Black Lives Matter Students Shut Down ACLU's Free Speech Event

"ACLU, you protect Hitler, too."

The American Civil Liberties Union held an event at the College of William & Mary titled, "Students and the First Amendment," and ironically, a handful of Black Lives Matter students hijacked the event and prevented the invited guest from speaking.

According to Reason.com, the students took over the stage minutes after Claire Gastañaga, a W & M alum, began speaking. Gastañaga tried to demonstrate some woke inclusiveness by welcoming the disruption as an example of the very rights she was there to discuss, but the students weren't there for a discussion.

They began drowning her out with chants of "ACLU, you protect Hitler, too!" and "The oppressed are not impressed!" and "Shame, shame, shame, shame." Not too catchy, that last one. They also chanted, revealingly, "The revolution will not uphold the Constitution" and incoherently, "Liberalism is white supremacy!"

This went on for nearly 20 minutes, according to Reason, before the protest's leader delivered a prepared statement. The disruption, which was livestreamed on BLM at W&M's Facebook page, was apparently payback for the ACLU's defense of the Charlottesville alt-right's civil liberties.

Black Lives Matter and the far left generally speaking don't even bother pretending to debate or respect the First Amendment anymore. Their tactic is simply to shut down and shout down all opposing speech. As it has on college campuses elsewhere, this tactic worked at William & Mary. Organizers were forced to cancel the event. Some members of the audience attempted to speak with Gastañaga, but the protesters surrounded her and began chanting even louder, until everyone else left.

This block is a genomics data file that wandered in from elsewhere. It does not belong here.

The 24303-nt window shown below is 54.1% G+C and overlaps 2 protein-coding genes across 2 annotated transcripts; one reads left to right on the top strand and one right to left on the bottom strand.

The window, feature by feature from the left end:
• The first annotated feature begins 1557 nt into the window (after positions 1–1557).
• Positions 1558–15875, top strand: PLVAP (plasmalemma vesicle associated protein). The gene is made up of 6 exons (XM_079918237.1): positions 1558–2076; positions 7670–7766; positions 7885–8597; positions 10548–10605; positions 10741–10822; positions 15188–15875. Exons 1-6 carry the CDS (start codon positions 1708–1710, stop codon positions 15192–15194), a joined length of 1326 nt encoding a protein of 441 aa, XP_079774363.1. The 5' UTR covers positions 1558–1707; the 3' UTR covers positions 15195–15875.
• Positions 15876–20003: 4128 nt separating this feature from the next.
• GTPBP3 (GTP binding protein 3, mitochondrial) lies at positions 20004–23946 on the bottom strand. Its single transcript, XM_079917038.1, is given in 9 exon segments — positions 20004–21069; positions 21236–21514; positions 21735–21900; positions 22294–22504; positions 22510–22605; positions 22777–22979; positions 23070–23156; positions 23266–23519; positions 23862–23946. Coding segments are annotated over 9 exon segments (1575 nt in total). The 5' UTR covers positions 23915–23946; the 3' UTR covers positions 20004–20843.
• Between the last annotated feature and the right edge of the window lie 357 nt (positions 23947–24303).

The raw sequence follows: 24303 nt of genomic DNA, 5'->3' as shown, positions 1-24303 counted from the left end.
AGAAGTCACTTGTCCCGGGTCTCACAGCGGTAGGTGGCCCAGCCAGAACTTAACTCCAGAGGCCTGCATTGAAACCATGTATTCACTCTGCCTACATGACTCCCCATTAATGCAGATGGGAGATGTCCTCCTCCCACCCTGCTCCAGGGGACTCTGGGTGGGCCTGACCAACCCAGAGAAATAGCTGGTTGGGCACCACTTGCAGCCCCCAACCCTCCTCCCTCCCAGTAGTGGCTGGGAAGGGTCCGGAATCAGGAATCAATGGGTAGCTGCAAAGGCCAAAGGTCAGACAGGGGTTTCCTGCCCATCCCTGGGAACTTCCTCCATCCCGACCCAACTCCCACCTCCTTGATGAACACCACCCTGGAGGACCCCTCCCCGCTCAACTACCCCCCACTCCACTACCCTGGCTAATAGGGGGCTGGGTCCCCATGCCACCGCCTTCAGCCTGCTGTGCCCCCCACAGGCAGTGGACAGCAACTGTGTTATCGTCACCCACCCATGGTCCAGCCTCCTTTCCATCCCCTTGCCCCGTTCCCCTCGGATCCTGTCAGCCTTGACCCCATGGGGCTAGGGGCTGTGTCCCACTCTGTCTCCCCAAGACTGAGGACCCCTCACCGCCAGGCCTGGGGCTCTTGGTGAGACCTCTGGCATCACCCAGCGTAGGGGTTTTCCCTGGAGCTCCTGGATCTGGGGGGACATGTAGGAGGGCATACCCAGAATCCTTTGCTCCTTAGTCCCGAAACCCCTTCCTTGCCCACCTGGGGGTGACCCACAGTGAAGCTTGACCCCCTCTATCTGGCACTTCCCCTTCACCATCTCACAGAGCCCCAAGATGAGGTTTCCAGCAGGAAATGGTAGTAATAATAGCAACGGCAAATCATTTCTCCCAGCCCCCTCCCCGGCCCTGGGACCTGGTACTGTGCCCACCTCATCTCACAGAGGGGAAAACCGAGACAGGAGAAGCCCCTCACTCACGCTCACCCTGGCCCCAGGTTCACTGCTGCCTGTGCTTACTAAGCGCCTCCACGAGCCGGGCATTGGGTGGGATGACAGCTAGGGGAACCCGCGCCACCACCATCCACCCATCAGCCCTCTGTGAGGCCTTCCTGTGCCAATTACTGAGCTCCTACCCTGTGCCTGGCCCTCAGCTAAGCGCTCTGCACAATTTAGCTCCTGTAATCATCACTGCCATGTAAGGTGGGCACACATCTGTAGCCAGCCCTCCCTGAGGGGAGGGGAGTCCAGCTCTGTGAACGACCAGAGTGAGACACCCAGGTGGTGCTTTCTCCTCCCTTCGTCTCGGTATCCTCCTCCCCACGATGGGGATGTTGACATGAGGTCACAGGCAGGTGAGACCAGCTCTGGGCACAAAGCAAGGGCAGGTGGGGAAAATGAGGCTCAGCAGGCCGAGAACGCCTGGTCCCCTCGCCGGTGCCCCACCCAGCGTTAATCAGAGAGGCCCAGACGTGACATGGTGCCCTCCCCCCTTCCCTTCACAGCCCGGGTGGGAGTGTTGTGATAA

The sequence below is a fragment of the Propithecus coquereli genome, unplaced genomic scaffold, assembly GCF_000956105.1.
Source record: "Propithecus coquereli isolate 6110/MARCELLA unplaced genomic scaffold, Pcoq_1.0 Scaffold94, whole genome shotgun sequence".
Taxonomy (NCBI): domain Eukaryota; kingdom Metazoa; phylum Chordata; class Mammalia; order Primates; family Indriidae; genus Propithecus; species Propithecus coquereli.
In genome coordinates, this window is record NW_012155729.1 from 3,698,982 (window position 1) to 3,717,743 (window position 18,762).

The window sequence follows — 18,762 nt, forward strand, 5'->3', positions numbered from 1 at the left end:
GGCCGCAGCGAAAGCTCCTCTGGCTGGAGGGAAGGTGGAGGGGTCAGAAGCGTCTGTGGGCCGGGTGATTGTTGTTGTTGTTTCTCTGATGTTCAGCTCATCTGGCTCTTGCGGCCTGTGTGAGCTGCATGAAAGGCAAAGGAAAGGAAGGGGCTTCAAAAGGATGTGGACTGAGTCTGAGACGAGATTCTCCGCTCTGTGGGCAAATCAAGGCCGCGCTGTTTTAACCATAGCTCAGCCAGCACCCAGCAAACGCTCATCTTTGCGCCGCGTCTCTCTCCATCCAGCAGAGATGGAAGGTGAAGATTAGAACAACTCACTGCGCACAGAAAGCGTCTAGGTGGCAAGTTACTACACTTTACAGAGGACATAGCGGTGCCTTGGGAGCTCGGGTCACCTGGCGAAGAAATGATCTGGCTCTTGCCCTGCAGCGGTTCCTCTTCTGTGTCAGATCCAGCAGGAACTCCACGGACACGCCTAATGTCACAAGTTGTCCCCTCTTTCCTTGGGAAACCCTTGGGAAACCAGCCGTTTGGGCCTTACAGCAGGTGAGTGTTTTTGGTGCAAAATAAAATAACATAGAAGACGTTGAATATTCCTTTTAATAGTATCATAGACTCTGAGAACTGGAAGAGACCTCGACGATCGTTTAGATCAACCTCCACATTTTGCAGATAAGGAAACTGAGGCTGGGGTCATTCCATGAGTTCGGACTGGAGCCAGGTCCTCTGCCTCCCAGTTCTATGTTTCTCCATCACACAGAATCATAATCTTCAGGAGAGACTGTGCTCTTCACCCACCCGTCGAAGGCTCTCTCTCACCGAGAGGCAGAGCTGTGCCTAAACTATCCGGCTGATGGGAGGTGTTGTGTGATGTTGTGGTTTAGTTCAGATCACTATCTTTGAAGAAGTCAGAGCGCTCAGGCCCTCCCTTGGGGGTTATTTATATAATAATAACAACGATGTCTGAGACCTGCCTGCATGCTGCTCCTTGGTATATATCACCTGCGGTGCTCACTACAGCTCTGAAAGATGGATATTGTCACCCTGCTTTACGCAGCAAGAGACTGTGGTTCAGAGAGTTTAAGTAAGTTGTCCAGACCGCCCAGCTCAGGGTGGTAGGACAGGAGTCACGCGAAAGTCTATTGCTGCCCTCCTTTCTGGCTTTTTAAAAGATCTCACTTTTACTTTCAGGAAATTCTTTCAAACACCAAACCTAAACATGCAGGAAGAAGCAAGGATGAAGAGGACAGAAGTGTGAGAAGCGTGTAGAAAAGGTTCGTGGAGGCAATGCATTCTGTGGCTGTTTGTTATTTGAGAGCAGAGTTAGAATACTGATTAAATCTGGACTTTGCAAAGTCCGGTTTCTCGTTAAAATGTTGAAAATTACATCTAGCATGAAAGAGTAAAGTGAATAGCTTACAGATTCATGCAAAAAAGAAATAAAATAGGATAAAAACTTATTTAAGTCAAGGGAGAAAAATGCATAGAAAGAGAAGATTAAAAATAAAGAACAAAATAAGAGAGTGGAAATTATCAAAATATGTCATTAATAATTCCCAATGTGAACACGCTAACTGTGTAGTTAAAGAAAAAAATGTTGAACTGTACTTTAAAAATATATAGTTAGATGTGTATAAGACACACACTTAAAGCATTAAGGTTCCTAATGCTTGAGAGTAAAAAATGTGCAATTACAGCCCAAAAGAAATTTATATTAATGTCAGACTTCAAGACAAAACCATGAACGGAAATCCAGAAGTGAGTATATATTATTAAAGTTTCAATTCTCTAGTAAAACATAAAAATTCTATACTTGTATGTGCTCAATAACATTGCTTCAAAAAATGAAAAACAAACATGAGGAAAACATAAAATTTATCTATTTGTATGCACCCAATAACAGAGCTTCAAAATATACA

Reason.com correctly described the college's subsequent statement as "incredibly tepid." It read, in part:

Silencing certain voices in order to advance the cause of others is not acceptable in our community. This stifles debate and prevents those who've come to hear a speaker, our students in particular, from asking questions, often hard questions, and from engaging in debate where the strength of ideas, not the power of shouting, is the currency. William & Mary must be a campus that welcomes difficult conversations, honest debate and civil dialogue.

Well, it if must be such a campus, then it's up to administrators to do something about those who are doing the silencing. There must be serious swift repercussions for totalitarian behavior from so-called students who put radical activism -- of any stripe -- above their own education and others'.

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